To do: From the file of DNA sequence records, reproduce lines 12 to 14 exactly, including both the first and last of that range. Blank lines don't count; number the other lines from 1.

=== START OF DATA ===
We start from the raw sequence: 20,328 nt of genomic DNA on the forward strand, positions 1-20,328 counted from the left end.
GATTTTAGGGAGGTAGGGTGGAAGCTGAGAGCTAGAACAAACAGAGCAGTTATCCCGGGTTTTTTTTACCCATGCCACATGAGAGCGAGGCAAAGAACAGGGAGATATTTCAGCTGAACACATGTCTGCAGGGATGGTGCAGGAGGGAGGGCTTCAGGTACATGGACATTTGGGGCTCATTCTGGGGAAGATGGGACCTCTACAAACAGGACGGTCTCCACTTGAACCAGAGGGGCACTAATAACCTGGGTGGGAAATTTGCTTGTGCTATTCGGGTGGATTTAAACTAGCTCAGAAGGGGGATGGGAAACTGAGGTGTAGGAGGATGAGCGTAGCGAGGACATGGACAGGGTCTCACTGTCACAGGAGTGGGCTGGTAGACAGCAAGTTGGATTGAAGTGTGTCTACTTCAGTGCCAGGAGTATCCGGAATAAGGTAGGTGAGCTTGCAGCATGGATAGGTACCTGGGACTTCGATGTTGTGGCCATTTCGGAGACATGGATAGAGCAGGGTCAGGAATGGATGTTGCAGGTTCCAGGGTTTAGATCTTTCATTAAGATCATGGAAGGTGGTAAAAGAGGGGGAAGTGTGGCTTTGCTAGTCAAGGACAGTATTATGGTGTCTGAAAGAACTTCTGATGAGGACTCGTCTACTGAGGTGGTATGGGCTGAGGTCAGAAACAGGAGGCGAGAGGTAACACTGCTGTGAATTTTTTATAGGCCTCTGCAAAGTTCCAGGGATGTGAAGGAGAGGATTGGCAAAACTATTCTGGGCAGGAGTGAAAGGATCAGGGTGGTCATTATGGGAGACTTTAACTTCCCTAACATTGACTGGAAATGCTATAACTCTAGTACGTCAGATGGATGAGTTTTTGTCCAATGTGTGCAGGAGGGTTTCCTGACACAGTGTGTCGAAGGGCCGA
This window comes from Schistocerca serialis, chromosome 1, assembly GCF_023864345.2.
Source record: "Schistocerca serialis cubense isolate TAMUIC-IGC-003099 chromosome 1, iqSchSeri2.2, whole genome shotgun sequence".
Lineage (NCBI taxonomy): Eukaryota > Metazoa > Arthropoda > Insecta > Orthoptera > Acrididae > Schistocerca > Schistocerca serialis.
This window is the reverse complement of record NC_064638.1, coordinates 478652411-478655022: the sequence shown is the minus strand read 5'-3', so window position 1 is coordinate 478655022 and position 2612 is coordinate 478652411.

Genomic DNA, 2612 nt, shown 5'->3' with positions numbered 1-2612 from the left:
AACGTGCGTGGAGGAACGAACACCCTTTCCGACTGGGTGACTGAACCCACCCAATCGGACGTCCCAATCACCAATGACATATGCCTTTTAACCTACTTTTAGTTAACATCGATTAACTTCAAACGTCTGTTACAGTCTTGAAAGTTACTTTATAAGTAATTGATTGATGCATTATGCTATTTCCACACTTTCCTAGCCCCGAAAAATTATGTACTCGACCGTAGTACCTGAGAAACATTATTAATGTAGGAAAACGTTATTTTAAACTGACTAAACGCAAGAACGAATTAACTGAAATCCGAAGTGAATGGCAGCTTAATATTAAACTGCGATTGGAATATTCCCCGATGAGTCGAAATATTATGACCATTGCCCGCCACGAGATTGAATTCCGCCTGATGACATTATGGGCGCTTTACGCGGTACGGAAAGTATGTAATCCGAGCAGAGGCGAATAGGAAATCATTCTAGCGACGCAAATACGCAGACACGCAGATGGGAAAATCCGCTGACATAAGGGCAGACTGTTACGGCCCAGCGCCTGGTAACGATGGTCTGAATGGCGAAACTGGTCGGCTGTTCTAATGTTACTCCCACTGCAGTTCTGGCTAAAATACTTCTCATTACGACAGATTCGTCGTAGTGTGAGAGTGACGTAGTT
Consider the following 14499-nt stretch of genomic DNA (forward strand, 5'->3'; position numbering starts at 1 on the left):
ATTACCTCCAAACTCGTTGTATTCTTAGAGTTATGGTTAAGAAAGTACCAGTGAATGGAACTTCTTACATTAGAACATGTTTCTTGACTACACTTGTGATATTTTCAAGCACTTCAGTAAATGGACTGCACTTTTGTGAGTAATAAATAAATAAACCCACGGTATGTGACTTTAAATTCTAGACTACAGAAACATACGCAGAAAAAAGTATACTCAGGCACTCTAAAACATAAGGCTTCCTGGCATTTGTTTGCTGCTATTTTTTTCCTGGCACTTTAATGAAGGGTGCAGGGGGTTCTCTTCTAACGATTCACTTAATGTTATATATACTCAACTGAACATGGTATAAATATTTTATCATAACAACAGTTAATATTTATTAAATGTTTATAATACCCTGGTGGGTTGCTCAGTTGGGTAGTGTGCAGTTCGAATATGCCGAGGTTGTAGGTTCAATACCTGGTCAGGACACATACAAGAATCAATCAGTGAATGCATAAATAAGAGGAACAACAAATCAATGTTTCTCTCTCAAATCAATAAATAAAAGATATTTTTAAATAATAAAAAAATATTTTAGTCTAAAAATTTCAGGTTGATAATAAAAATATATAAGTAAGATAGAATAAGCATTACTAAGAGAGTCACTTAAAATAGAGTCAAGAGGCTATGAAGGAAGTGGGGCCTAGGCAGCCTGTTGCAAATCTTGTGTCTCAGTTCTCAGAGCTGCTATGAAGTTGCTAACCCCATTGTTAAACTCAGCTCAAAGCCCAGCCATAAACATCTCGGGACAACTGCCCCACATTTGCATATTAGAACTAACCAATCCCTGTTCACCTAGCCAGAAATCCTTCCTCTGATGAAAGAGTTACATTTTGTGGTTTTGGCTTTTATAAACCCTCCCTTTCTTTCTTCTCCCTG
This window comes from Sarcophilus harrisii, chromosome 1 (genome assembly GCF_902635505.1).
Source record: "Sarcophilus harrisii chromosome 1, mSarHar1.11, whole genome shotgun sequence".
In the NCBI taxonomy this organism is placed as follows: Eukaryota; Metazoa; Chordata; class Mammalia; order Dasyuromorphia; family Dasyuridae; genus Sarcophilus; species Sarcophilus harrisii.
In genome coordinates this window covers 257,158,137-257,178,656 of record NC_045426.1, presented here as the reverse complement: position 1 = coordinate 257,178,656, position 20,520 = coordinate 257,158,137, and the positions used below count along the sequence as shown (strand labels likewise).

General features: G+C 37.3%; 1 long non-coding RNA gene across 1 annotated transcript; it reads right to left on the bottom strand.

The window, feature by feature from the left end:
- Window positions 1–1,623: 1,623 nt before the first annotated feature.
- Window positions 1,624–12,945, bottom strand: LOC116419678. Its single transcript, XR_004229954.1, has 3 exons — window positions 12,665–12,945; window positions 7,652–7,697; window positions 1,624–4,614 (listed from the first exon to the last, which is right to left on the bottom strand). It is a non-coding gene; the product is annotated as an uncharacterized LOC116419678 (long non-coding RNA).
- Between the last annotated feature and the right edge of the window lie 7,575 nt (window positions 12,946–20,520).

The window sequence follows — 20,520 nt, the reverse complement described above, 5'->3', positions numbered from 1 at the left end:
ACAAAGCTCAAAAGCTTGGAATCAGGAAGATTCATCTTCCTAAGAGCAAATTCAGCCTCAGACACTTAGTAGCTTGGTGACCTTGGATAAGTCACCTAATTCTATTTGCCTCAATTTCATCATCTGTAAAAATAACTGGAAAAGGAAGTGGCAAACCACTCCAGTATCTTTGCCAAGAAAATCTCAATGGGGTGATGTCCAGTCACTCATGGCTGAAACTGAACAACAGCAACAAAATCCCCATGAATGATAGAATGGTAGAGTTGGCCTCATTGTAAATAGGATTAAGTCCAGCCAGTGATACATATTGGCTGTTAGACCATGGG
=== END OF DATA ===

Source record: "Sarcophilus harrisii chromosome 1, mSarHar1.11, whole genome shotgun sequence".
In the NCBI taxonomy this organism is placed as follows: Eukaryota; Metazoa; Chordata; class Mammalia; order Dasyuromorphia; family Dasyuridae; genus Sarcophilus; species Sarcophilus harrisii.
In genome coordinates this window covers 257,158,137-257,178,656 of record NC_045426.1, presented here as the reverse complement: position 1 = coordinate 257,178,656, position 20,520 = coordinate 257,158,137, and the positions used below count along the sequence as shown (strand labels likewise).